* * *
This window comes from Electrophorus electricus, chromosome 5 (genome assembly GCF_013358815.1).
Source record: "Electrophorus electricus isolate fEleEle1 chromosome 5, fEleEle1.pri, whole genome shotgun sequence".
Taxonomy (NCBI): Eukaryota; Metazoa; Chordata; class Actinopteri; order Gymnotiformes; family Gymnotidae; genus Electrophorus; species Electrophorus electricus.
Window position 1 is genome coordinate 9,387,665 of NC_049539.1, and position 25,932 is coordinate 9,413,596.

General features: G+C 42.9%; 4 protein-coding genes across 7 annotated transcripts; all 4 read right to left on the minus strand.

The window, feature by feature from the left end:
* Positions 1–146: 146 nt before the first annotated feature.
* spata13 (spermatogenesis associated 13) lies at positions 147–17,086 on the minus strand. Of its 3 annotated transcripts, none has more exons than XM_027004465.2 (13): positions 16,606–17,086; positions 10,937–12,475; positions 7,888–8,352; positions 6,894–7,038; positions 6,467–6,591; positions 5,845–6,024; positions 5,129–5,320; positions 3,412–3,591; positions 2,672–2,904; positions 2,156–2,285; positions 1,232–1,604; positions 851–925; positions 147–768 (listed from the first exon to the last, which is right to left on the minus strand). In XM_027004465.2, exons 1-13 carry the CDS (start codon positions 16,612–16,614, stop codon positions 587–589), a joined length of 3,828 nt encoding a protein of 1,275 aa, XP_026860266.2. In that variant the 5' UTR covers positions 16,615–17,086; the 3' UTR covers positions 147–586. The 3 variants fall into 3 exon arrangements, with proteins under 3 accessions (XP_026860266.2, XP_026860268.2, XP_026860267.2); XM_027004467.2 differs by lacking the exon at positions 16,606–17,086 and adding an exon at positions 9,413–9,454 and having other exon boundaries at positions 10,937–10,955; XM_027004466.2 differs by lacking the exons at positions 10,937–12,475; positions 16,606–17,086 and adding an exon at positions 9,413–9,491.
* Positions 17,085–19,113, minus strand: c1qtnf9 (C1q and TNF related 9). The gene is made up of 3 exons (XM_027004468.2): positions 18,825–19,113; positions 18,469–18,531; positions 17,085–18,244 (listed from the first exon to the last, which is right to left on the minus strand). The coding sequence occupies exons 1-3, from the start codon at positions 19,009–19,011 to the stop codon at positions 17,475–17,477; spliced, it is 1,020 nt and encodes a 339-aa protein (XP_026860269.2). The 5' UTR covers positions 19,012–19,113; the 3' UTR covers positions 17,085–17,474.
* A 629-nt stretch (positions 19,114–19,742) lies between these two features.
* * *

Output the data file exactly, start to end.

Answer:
This window comes from Electrophorus electricus, chromosome 5 (genome assembly GCF_013358815.1).
Source record: "Electrophorus electricus isolate fEleEle1 chromosome 5, fEleEle1.pri, whole genome shotgun sequence".
Taxonomy (NCBI): Eukaryota; Metazoa; Chordata; class Actinopteri; order Gymnotiformes; family Gymnotidae; genus Electrophorus; species Electrophorus electricus.
Window position 1 is genome coordinate 9,387,665 of NC_049539.1, and position 25,932 is coordinate 9,413,596.

General features: G+C 42.9%; 4 protein-coding genes across 7 annotated transcripts; all 4 read right to left on the minus strand.

The window, feature by feature from the left end:
* Positions 1–146: 146 nt before the first annotated feature.
* spata13 (spermatogenesis associated 13) lies at positions 147–17,086 on the minus strand. Of its 3 annotated transcripts, none has more exons than XM_027004465.2 (13): positions 16,606–17,086; positions 10,937–12,475; positions 7,888–8,352; positions 6,894–7,038; positions 6,467–6,591; positions 5,845–6,024; positions 5,129–5,320; positions 3,412–3,591; positions 2,672–2,904; positions 2,156–2,285; positions 1,232–1,604; positions 851–925; positions 147–768 (listed from the first exon to the last, which is right to left on the minus strand). In XM_027004465.2, exons 1-13 carry the CDS (start codon positions 16,612–16,614, stop codon positions 587–589), a joined length of 3,828 nt encoding a protein of 1,275 aa, XP_026860266.2. In that variant the 5' UTR covers positions 16,615–17,086; the 3' UTR covers positions 147–586. The 3 variants fall into 3 exon arrangements, with proteins under 3 accessions (XP_026860266.2, XP_026860268.2, XP_026860267.2); XM_027004467.2 differs by lacking the exon at positions 16,606–17,086 and adding an exon at positions 9,413–9,454 and having other exon boundaries at positions 10,937–10,955; XM_027004466.2 differs by lacking the exons at positions 10,937–12,475; positions 16,606–17,086 and adding an exon at positions 9,413–9,491.
* Positions 17,085–19,113, minus strand: c1qtnf9 (C1q and TNF related 9). The gene is made up of 3 exons (XM_027004468.2): positions 18,825–19,113; positions 18,469–18,531; positions 17,085–18,244 (listed from the first exon to the last, which is right to left on the minus strand). The coding sequence occupies exons 1-3, from the start codon at positions 19,009–19,011 to the stop codon at positions 17,475–17,477; spliced, it is 1,020 nt and encodes a 339-aa protein (XP_026860269.2). The 5' UTR covers positions 19,012–19,113; the 3' UTR covers positions 17,085–17,474.
* A 629-nt stretch (positions 19,114–19,742) lies between these two features.